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United States Department of Agriculture

Agricultural Research Service

Title: Soil Binding Properties of Mucilage Produced by a Basidiomycete Fungus in a Model System

Author
item Caesar, Thecan

Submitted to: Journal of Experimental Mycology
Publication Type: Peer Reviewed Journal
Publication Acceptance Date: June 1, 2002
Publication Date: N/A

Interpretive Summary: We determine the presence and the chemical composition of soil binding agents produced by a fungus in a corn field in eastern Montana. This fungus belongs to a group of fungi called basidiomycetes. The polysaccharides in the mucilage secreted by the fungus contain sugar residues (fucose) which were demonstrated to play a role in soil aggregation.

Technical Abstract: A saprophytic, lignin decomposing basidiomycete fungal isolate (BB1), identified as a member of the russuloid lineage closest to the genus Peniophora, plays a role in soil aggregation and stabilization. In liquid media this fungus secretes large amounts of extracellular materials or mucilage that act as soil binding agents. We investigated the nature of these materials using periodate treatment and lectin cytochemistry, and studied whether or not these materials are involved in soil aggregation. Water stability of artificial fungal amended soil aggregates was destroyed by periodate treatment suggesting that polysaccharides produced by the basidiomycete were involved in soil aggregation. Binding patterns of fluorescently labeled lectins were also investigated to determine specific carbohydrate moieties present in the fungal mucilage. Fluorescently conjugated lectins (Ulex europaeus Agglutinin I and Lotus tetragonolobus lectin) bound to extracellular mucilage indicating that this basidiomycete mucilage contains fucosyl sugar residues. We also demonstrated that water stability of artificial soil aggregates prepared with fungal mycelia pretreated with L(-)fucose lectins were significantly reduced. This study indicates that fungal-derived material containing fucosyl residues play a role in soil adhesion.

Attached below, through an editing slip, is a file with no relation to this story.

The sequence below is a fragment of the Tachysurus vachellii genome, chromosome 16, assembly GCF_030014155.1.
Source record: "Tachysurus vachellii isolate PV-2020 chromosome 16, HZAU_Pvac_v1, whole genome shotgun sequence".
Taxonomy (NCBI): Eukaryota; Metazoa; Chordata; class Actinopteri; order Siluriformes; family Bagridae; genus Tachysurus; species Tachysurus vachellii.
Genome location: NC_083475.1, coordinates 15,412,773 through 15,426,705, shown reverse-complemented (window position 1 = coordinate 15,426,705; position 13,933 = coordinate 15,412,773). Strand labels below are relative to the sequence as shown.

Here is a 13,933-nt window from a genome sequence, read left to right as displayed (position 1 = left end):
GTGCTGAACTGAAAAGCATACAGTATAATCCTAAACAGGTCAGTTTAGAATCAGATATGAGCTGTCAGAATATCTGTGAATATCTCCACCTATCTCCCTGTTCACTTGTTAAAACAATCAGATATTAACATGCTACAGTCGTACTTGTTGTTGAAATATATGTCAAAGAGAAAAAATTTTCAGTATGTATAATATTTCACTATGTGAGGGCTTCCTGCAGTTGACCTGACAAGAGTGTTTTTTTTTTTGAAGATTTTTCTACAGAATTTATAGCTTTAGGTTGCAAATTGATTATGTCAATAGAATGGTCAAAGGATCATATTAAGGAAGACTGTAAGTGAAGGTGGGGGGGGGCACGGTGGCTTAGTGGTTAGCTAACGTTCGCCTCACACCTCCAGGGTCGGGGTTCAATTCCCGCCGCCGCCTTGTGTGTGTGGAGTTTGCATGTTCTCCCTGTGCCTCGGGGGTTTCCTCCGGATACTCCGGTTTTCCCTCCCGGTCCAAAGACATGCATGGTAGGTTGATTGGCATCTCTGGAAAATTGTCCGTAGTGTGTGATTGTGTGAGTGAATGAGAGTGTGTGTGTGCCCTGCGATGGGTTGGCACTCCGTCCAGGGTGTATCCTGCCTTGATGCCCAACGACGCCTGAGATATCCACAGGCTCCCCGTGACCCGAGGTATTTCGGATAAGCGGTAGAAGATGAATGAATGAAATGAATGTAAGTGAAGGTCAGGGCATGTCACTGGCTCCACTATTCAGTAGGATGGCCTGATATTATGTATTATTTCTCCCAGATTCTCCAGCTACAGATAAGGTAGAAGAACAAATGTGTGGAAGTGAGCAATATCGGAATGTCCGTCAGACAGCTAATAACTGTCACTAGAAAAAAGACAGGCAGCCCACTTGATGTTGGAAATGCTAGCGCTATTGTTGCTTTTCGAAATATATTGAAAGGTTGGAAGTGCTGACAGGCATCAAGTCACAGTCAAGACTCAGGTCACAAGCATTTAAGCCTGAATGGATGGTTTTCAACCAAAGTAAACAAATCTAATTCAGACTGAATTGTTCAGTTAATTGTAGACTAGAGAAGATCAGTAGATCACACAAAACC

Last Modified: 10/20/2014
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